Strong demand for sour crude grades helped boost LOOP Sour deliveries in January.
In a recent report from the Louisiana Offshore Oil Port, the company said LOOP Sour demand nearly tripled month on month, increasing by some 620,000 barrels to more than 985,000 barrels, which is about 32,000 b/d. It was the largest volume of LOOP Sour crude pulled from the Louisiana storage cavern since September.
A shortage of sour crudes along the US Gulf Coast has inverted the typical sweet-sour relationship globally. Additionally, US sanctions on Venezuela could further increase demand for sour grades.
LOOP Sour comprises US Gulf of Mexico grades Mars and Poseidon and a crude blend called Segregation 17, named after a cavern into which the Middle Eastern grades Arab Medium, Basrah Light and Kuwait Export Crude can be delivered. The grade has been most similar to Mars in terms of API gravity over the past 12 months, averaging 0.33 degree off Mars’ typical 29.44; and from a sulfur standpoint, averaging 0.02 percentage point off Arab Medium’s typical 2.53%.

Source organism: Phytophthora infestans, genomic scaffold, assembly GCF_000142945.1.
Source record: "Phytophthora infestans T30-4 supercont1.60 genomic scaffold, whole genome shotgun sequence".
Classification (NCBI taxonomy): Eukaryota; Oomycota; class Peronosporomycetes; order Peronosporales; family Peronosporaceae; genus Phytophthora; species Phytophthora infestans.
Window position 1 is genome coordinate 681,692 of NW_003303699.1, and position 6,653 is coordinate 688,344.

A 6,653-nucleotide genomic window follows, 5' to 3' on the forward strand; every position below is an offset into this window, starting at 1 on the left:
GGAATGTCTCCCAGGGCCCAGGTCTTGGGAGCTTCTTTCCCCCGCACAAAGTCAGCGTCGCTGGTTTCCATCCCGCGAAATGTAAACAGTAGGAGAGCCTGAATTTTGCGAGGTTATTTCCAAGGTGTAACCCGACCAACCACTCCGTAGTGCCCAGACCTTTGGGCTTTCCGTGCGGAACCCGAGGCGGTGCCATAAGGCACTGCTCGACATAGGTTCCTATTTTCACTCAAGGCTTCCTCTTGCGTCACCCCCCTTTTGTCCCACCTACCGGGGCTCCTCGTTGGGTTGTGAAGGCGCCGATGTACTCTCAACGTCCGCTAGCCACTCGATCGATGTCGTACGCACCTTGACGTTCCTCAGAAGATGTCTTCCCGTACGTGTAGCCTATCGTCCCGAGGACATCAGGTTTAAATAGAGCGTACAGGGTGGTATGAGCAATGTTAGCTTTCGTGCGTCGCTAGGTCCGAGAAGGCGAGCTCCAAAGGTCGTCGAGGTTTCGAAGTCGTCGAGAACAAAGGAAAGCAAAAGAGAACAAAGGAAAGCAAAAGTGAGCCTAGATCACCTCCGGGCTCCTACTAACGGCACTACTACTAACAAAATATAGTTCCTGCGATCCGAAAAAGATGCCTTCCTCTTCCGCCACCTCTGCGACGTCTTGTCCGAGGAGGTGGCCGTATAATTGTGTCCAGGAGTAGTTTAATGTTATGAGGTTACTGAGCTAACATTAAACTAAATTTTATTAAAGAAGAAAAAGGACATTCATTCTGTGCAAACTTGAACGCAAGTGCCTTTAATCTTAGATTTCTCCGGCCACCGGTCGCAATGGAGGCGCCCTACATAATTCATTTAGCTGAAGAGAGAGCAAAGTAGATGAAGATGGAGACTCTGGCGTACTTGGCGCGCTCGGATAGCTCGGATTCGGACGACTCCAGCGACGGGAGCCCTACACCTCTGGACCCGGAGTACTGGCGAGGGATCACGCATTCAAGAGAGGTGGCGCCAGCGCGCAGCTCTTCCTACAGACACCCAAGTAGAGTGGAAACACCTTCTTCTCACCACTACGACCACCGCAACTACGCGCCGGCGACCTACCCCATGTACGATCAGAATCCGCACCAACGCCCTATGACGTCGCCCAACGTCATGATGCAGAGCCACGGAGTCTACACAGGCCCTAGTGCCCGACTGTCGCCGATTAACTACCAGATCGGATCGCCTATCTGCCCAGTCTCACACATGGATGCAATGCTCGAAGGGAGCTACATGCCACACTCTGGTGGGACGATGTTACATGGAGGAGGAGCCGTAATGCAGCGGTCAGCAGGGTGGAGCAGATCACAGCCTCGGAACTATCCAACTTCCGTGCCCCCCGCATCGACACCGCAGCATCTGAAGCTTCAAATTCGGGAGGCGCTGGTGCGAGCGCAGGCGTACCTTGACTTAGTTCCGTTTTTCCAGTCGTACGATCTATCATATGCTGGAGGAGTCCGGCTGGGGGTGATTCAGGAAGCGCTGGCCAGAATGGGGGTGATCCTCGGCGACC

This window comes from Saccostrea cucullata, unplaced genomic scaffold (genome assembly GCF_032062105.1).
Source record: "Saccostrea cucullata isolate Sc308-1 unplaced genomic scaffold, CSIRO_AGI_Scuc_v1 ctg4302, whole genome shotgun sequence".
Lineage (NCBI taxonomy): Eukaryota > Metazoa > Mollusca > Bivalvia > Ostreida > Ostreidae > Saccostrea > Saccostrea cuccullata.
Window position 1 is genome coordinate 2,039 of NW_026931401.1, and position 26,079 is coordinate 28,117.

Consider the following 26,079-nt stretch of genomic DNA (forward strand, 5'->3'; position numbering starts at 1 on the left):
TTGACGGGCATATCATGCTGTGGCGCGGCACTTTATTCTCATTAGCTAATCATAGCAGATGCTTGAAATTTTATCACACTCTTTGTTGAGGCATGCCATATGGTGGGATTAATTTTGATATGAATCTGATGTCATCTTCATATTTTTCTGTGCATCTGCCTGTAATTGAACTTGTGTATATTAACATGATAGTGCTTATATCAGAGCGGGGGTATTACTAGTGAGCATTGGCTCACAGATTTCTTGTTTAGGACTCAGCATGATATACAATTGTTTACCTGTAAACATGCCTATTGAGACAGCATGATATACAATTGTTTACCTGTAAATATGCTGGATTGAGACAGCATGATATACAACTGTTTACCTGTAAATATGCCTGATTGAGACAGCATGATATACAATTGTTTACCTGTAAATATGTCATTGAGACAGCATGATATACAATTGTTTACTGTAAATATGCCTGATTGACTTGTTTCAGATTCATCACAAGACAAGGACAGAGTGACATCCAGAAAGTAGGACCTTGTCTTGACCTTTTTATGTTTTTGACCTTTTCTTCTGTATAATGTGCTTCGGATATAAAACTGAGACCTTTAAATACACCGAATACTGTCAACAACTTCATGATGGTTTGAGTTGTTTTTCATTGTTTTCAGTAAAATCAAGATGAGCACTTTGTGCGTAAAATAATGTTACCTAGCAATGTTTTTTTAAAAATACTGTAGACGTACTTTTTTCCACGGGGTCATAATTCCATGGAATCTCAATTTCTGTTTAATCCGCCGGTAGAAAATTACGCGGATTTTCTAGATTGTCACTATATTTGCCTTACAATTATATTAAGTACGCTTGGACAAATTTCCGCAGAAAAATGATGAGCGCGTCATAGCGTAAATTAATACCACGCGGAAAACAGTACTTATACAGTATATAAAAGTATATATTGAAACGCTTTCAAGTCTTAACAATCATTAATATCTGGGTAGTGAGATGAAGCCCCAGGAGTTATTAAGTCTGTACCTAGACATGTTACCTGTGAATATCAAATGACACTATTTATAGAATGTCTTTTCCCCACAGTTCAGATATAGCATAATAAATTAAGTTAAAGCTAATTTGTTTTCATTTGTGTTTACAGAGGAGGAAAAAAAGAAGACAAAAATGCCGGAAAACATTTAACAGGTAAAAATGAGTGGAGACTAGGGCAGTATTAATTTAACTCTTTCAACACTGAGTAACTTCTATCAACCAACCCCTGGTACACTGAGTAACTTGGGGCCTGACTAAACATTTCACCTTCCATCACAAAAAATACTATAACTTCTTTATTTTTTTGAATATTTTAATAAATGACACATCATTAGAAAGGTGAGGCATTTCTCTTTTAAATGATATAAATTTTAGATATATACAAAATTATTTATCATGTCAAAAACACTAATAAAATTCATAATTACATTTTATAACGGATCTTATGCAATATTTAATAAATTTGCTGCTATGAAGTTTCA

LOOP Sour delivered ex-cavern in January was slightly heavier and sweeter than the month before, averaging 29.9 API and 2.23% sulfur.
Separately, the Louisiana Offshore Oil Port will auction 7,200 capacity allocation contracts in its monthly crude storage auction on Tuesday, which collectively equal 7.2 million barrels of storage for the medium crude blend LOOP Sour. The minimum bid price LOOP will accept during the auction is 5 cents/b. Monthly storage for LOOP Sour traded around 5 cents/b for all of 2018.
Auction cohost Matrix Markets said LOOP will sell up to 3,600 storage futures contracts and 3,600 physical forward agreements. The front-month contract of March will see 400 CACs put up for sale.
Last month LOOP and Matrix sold a total of 6,690 CACs of the 7,350 that were offered.
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